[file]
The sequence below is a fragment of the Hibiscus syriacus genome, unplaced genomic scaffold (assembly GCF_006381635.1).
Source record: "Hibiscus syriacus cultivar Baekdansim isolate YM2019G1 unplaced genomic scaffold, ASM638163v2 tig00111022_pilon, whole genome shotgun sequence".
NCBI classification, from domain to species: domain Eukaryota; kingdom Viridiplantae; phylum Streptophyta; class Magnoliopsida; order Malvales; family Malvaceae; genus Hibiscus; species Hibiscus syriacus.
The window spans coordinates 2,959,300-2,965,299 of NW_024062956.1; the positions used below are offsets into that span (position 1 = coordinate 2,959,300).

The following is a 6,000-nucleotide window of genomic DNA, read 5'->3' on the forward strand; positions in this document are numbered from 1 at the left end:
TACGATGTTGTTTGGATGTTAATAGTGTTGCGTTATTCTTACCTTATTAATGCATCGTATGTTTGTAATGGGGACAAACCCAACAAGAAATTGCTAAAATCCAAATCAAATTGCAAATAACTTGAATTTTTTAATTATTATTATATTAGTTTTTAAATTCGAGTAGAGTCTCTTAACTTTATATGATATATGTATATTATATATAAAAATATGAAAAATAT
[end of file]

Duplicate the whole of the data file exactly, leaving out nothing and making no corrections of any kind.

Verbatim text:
The sequence below is a fragment of the Hibiscus syriacus genome, unplaced genomic scaffold (assembly GCF_006381635.1).
Source record: "Hibiscus syriacus cultivar Baekdansim isolate YM2019G1 unplaced genomic scaffold, ASM638163v2 tig00111022_pilon, whole genome shotgun sequence".
NCBI classification, from domain to species: domain Eukaryota; kingdom Viridiplantae; phylum Streptophyta; class Magnoliopsida; order Malvales; family Malvaceae; genus Hibiscus; species Hibiscus syriacus.
The window spans coordinates 2,959,300-2,965,299 of NW_024062956.1; the positions used below are offsets into that span (position 1 = coordinate 2,959,300).

The following is a 6,000-nucleotide window of genomic DNA, read 5'->3' on the forward strand; positions in this document are numbered from 1 at the left end:
TACGATGTTGTTTGGATGTTAATAGTGTTGCGTTATTCTTACCTTATTAATGCATCGTATGTTTGTAATGGGGACAAACCCAACAAGAAATTGCTAAAATCCAAATCAAATTGCAAATAACTTGAATTTTTTAATTATTATTATATTAGTTTTTAAATTCGAGTAGAGTCTCTTAACTTTATATGATATATGTATATTATATATAAAAATATGAAAAATAT